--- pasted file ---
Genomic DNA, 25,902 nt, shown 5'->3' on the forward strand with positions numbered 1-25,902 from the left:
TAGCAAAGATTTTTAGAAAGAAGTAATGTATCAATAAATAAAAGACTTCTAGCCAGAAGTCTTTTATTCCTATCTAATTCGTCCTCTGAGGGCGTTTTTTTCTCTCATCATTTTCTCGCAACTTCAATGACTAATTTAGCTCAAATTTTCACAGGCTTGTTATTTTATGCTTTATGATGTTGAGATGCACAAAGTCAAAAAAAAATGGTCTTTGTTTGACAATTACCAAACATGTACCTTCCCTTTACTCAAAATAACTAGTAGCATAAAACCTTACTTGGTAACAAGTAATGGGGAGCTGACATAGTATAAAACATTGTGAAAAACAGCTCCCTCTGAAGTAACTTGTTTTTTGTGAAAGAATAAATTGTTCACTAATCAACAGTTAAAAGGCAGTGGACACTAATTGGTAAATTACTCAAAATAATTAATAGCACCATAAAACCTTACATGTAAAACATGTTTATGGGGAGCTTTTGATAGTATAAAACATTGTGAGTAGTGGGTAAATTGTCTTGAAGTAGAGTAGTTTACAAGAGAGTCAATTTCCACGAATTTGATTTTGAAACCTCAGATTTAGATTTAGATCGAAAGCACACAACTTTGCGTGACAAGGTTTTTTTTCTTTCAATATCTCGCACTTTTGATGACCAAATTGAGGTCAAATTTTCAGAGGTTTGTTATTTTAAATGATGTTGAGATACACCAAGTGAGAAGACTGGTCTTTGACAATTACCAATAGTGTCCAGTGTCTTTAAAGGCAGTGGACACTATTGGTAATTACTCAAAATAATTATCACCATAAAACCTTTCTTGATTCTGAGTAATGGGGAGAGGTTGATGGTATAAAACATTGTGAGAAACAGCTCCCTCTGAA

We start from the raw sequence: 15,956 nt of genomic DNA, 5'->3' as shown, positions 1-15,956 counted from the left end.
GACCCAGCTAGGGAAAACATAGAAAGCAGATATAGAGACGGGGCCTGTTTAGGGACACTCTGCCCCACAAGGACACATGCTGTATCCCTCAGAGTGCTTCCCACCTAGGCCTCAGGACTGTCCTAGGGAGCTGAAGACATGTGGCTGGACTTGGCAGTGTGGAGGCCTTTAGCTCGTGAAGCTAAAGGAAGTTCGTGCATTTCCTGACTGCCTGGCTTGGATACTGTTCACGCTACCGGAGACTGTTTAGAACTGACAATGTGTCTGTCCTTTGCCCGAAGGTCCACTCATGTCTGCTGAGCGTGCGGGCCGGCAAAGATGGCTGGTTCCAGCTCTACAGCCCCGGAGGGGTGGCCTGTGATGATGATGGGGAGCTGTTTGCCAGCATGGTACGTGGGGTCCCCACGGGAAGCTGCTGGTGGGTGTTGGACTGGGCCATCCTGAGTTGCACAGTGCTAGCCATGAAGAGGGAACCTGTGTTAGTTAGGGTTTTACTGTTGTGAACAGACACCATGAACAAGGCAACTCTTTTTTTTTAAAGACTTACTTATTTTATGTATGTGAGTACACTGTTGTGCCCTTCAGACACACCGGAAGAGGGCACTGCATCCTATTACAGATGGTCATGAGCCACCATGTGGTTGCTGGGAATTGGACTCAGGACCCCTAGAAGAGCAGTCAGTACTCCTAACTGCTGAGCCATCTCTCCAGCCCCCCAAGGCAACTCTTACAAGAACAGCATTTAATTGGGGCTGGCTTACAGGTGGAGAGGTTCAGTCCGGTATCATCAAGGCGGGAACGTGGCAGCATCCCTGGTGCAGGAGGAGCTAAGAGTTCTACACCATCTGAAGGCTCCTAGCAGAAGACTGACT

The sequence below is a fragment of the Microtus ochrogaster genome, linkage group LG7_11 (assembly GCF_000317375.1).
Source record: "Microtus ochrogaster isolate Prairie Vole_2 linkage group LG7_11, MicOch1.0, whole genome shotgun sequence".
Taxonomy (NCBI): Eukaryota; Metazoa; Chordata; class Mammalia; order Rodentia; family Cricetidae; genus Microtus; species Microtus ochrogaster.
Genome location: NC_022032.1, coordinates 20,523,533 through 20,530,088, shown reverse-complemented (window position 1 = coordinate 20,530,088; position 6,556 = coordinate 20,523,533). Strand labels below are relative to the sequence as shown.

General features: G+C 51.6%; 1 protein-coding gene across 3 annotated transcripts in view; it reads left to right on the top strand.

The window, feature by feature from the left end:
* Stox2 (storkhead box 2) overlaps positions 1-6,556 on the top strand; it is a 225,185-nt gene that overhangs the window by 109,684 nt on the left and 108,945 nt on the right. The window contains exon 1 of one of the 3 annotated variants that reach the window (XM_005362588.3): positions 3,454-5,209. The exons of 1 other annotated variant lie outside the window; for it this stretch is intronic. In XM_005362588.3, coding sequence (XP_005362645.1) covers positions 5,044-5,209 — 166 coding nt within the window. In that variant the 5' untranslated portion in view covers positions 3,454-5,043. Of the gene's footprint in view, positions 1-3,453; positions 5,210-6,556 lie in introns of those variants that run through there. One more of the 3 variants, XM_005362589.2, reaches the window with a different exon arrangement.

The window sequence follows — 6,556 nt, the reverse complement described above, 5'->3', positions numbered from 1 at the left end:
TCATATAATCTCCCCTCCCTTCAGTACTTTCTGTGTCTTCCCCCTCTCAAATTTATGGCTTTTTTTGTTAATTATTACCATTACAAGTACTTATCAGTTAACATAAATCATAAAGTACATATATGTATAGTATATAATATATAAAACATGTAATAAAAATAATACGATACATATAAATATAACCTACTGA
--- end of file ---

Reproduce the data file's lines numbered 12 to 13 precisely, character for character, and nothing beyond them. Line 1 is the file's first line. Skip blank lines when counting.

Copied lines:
The window sequence follows — 6,556 nt, the reverse complement described above, 5'->3', positions numbered from 1 at the left end:
TCATATAATCTCCCCTCCCTTCAGTACTTTCTGTGTCTTCCCCCTCTCAAATTTATGGCTTTTTTTGTTAATTATTACCATTACAAGTACTTATCAGTTAACATAAATCATAAAGTACATATATGTATAGTATATAATATATAAAACATGTAATAAAAATAATACGATACATATAAATATAACCTACTGA